Perhaps the most important aspect of his position was that it afforded him the opportunity to meet Peter Stokkebye, whose tobaccos were imported by the company. "I became Peter Stokkebye's contact in the office for his Peter Stokkebye Pipe Tobacco seminars that he'd do around the country. He'd call me and say, 'We need to send this, this, and this to that guy, and we need to get this, this, and this to that guy.' I said, 'Okay. Whatever you want, Peter.'"
The company underwent various mergers, eventually becoming what would be called Altadis. The new company had no interest in importing Peter Stokkebye's products, or any other tobacco products; they were going to concentrate on those products that they manufactured. Peter called Brian and said, "We're opening up our own company in Charlotte, North Carolina, and I want you there." In June of 2000, Brian moved his family to Charlotte.
"When Peter Stokkebye walked into a room at a pipe club meeting or a pipe show," says Brian, "everybody knew who he was. Everybody loved him. When he walked into a trade show, everybody knew him. Everybody loved him. When he pulled me along with him and jokingly introduced me to everybody as his adopted stepson, my reputation went through the roof right away.
"I absolutely loved every minute of working at Disneyland."
"When you get to hang out with Peter Stokkebye, you learn all kinds of stuff about who's who and what's what. Peter told me early on, when we were starting to travel a lot together, he said, 'I'm going to tell you three things that I never do. I don't lie to anybody, I don't overpromise, and I don't fool around in the business.'" Peter was talking about romantic relationships with that last piece of advice, something that had never occured to Brian because he's happily married to the only woman in this space/time continuum who permits him near her, but the first two admonitions resonated naturally and became part of his own philosophy.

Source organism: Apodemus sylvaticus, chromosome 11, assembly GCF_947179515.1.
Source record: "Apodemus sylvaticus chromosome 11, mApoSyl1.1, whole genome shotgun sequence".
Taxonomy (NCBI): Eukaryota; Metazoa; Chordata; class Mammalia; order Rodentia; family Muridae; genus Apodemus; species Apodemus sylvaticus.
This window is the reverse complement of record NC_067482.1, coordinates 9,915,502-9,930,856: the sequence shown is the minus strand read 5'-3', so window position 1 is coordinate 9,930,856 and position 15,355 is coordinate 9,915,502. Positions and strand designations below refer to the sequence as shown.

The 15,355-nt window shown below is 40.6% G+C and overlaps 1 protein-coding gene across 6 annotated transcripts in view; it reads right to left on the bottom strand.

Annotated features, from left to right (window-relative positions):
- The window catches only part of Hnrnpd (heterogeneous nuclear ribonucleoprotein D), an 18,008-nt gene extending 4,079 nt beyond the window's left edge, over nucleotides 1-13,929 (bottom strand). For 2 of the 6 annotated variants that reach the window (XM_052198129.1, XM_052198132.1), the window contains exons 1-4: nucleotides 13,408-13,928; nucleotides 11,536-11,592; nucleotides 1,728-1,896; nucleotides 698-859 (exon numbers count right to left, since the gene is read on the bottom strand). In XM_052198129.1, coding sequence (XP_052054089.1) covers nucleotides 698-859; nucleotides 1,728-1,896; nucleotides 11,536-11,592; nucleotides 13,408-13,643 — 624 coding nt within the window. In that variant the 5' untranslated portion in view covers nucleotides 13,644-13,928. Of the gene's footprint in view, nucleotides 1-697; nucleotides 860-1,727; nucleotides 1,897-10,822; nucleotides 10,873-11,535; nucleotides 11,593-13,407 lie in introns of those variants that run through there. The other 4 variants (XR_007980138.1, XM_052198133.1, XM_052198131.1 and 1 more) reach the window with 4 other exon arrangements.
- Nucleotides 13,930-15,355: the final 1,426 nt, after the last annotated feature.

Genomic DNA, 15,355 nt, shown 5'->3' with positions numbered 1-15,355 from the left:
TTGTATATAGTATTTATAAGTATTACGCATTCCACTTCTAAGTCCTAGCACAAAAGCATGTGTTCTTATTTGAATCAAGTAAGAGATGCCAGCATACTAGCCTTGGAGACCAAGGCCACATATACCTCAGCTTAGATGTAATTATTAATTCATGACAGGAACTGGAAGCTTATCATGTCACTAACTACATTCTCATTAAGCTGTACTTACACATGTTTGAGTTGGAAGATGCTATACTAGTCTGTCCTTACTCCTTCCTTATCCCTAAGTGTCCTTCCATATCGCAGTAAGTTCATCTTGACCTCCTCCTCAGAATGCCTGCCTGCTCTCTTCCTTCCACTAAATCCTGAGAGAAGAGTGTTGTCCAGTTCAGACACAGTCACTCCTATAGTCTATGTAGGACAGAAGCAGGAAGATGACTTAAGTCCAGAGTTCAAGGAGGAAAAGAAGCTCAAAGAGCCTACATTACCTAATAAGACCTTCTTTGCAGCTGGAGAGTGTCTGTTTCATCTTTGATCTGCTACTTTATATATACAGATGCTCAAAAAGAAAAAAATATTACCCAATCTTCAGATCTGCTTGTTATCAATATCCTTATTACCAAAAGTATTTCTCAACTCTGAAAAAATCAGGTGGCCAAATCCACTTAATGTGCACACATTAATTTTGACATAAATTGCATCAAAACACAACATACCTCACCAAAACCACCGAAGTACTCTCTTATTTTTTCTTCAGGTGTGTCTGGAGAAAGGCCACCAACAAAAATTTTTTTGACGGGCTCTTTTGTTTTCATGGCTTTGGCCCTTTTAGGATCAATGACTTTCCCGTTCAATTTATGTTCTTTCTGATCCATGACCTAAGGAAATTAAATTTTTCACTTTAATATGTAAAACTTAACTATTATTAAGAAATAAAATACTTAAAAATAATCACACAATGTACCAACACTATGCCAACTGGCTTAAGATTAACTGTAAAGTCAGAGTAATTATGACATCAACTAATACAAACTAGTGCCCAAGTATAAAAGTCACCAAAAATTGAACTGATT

"I was privileged to travel a lot with Peter for the last three years of his life. When we were at trade shows, we were together. When we were at pipe shows, we were together. I can't thank Peter enough for what he did for me, for getting me out of the cigar business, getting me away from the big companies, and getting me moved here to Charlotte and working with his son Erik. Erik gave me full reign on the pipe tobacco side of the business, and let me do all the trade show stuff, and just elevated me completely beyond just a customer service guy or a sales rep."
When Peter Stokkebye passed away in 2003, it was difficult for Brian, but he stayed with the company until an opportunity with the trade association, Retail Tobacco Dealers of America, presented itself. Erik Stokkebye got the initial call asking about Brian's availability. "I'm not going to hold you back," said Erik. The Peter Stokkebye company in the United States had experienced some lean years, and Erik said, "Go meet with them and see what they say."